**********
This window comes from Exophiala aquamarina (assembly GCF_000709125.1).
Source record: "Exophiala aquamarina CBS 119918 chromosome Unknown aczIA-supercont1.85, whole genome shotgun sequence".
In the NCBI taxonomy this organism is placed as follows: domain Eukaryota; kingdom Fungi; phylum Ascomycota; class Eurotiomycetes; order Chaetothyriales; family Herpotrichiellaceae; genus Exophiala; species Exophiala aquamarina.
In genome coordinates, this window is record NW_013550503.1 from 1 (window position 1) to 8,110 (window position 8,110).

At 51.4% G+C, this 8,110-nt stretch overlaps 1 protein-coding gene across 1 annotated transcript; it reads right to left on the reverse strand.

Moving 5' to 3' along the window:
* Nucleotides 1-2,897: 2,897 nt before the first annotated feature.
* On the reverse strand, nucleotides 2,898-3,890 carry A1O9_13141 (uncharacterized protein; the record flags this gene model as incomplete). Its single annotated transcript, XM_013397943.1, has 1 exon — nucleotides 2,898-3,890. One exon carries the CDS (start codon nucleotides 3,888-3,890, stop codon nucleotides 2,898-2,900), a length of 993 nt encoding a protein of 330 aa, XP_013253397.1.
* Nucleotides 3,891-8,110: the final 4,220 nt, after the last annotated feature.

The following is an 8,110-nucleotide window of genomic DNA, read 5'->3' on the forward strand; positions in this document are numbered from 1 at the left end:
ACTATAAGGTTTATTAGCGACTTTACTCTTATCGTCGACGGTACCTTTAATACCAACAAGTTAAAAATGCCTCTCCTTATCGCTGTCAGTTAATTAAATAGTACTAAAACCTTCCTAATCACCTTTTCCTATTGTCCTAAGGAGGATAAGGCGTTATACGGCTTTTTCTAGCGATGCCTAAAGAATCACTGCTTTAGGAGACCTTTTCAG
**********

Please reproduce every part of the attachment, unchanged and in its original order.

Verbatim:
This window comes from Exophiala aquamarina (assembly GCF_000709125.1).
Source record: "Exophiala aquamarina CBS 119918 chromosome Unknown aczIA-supercont1.85, whole genome shotgun sequence".
In the NCBI taxonomy this organism is placed as follows: domain Eukaryota; kingdom Fungi; phylum Ascomycota; class Eurotiomycetes; order Chaetothyriales; family Herpotrichiellaceae; genus Exophiala; species Exophiala aquamarina.
In genome coordinates, this window is record NW_013550503.1 from 1 (window position 1) to 8,110 (window position 8,110).

At 51.4% G+C, this 8,110-nt stretch overlaps 1 protein-coding gene across 1 annotated transcript; it reads right to left on the reverse strand.

Moving 5' to 3' along the window:
* Nucleotides 1-2,897: 2,897 nt before the first annotated feature.
* On the reverse strand, nucleotides 2,898-3,890 carry A1O9_13141 (uncharacterized protein; the record flags this gene model as incomplete). Its single annotated transcript, XM_013397943.1, has 1 exon — nucleotides 2,898-3,890. One exon carries the CDS (start codon nucleotides 3,888-3,890, stop codon nucleotides 2,898-2,900), a length of 993 nt encoding a protein of 330 aa, XP_013253397.1.
* Nucleotides 3,891-8,110: the final 4,220 nt, after the last annotated feature.

The following is an 8,110-nucleotide window of genomic DNA, read 5'->3' on the forward strand; positions in this document are numbered from 1 at the left end:
ACTATAAGGTTTATTAGCGACTTTACTCTTATCGTCGACGGTACCTTTAATACCAACAAGTTAAAAATGCCTCTCCTTATCGCTGTCAGTTAATTAAATAGTACTAAAACCTTCCTAATCACCTTTTCCTATTGTCCTAAGGAGGATAAGGCGTTATACGGCTTTTTCTAGCGATGCCTAAAGAATCACTGCTTTAGGAGACCTTTTCAG